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Not even Tuesday’s historically frigid temperatures could cool off red-hot Arkansas.
Ranked for the first time in three years, the No. 24 Razorbacks weathered a late run before a fast-break layup by Davonte Davis with about 3.5 minutes left put them up for good in a 75-64 win over Florida inside Bud Walton Arena.
It is the seventh straight SEC win for Arkansas, matching its seven-game streak in 2015 for its second-longest since joining the conference in 1991-92. (Arkansas won 11 straight to end the 1994 season.) The victory also moved the Razorbacks a half-game ahead of LSU for second place in the conference at 17-5 overall and 9-4 in SEC play.
“I think the guys right now, they understand,” head coach Eric Musselman said. “For having four freshmen on your roster and so many new faces, I think this group understood going into this game, like, we didn’t want to be ranked and then lose the next game.”
Although Arkansas led by as many as 15 points in the second half, Florida stayed in it and actually briefly took a 62-61 lead with 4:40 remaining thanks to back-to-back buckets by Tyree Appleby, the Jacksonville, Ark., native.
The Gators had two opportunities to add to their one-point lead, but missed a three-pointer and then turned the ball over. The second of those plays led to the aforementioned layup in transition by Davis, who scored a team-high 16 points.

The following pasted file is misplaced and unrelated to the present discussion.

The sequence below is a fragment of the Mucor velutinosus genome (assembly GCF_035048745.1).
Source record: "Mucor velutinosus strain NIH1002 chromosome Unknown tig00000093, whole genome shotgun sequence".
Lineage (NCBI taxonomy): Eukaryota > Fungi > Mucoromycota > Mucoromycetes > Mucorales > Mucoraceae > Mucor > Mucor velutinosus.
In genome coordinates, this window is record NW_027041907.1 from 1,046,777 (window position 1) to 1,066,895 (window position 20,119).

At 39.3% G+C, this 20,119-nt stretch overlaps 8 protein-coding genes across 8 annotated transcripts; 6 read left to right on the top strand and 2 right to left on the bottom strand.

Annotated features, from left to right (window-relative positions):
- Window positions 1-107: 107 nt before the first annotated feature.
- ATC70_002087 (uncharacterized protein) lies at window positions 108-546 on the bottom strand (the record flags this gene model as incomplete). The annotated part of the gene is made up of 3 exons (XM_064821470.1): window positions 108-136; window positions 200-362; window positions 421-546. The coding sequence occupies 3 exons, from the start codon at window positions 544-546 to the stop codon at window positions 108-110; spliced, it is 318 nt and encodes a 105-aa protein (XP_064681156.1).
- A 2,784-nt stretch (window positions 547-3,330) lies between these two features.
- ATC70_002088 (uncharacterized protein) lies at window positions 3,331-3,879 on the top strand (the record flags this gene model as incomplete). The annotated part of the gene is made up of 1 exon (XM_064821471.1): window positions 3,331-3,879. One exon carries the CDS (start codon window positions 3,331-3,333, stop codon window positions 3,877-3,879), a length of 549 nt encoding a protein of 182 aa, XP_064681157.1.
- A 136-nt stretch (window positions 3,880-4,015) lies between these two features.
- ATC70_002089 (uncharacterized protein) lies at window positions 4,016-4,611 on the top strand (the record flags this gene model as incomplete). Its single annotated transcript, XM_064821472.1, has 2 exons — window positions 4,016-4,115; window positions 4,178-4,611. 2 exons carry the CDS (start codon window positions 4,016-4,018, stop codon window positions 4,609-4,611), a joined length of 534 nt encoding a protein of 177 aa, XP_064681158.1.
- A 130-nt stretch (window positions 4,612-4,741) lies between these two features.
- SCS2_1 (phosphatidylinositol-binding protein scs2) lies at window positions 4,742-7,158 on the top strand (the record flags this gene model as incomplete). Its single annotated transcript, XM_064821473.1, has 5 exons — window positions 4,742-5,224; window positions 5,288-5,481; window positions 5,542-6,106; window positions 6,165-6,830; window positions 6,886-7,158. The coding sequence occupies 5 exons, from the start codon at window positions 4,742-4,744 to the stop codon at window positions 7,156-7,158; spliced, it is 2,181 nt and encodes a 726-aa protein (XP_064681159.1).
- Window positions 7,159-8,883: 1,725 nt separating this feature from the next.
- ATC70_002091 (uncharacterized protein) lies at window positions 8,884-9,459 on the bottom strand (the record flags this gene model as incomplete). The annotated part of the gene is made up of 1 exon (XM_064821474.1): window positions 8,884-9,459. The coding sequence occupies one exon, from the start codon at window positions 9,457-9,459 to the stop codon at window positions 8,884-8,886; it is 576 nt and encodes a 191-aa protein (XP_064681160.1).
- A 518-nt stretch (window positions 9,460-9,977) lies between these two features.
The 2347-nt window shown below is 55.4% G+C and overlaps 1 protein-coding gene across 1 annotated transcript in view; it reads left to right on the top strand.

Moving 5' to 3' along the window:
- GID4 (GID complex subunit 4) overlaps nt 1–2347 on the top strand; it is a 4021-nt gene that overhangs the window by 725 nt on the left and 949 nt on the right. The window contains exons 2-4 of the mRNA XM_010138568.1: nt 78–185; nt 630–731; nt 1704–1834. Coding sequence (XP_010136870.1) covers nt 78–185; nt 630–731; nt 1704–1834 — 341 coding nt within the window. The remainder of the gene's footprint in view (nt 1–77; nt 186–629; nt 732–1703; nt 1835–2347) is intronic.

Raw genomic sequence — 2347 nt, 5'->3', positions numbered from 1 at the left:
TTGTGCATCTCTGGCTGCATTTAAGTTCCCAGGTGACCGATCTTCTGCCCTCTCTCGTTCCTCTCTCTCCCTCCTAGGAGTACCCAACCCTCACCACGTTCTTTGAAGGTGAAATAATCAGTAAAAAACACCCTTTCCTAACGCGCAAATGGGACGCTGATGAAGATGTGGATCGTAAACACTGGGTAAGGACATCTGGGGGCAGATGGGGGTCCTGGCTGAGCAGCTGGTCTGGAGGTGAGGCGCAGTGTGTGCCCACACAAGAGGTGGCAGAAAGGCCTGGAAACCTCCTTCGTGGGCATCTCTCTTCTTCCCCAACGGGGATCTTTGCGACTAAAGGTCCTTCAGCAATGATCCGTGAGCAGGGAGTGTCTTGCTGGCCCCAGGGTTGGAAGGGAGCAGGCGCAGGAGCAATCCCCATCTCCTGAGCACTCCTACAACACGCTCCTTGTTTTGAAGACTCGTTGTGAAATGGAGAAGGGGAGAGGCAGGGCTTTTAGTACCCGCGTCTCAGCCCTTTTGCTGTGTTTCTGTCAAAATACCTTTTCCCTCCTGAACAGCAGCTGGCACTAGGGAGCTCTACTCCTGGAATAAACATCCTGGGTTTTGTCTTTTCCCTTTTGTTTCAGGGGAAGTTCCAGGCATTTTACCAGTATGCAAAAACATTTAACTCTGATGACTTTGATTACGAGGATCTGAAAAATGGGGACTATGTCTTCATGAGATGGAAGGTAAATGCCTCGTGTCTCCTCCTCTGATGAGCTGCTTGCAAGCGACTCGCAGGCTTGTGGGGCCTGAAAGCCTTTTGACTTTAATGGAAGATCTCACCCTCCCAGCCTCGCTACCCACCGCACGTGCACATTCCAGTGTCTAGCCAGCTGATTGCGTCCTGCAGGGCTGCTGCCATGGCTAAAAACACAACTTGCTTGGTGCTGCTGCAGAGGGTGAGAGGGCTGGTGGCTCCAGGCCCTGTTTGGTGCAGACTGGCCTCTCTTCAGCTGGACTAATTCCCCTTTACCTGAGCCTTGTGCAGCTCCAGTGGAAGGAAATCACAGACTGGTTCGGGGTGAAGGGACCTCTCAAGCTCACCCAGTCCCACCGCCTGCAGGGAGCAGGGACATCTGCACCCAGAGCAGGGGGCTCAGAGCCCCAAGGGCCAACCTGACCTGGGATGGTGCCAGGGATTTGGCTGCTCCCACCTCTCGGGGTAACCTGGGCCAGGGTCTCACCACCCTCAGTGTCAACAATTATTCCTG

“You just kind of hold your breath when Devo’s got the ball,” Musselman said with a smile. “He just kind of figures out a way to slither to the rim and get by people… I don’t know what he’s going to do in there, but he’s going to do something.”
As electrifying as that play was, what won the game for Arkansas was its defense.
After losing the lead, the Razorbacks ended the game on a 14-2 run in which they forced four turnovers and held Florida to 0 of 6 shooting. The Gators’ only points in the final four minutes came at the free throw line.
“I think the big key was when that thing was 61-62, we did a really good job of locking in defensively, being a little bit more disciplined, being solid,” Musselman said. “Florida can really, really score the basketball.”
While defense was critical down the stretch, Arkansas opened the game on fire offensively.
Temperatures dipping to negative-20 degrees earlier in the day didn’t seem to effect the Razorbacks, who had 10 points on the board before the first media timeout – their most since the Vanderbilt game on Jan. 23 – and ended up making 8 of their first 12 shots.
The quicker start was simply the result of addressing the issue in practice, as Musselman said the players recognized they “stunk starting some of the games.” It also helped that the staff put in two new plays for the game.
“I thought (the new plays) got us some really good looks throughout the course of the game and it’s our job as a staff just to try to put together a plan for them to get open looks,” Musselman said. “If they’re not getting open looks, then it’s on our coaching staff to come up with a new wrinkle that maybe the opposition hasn’t seen and then it’s up to the guys to read it.”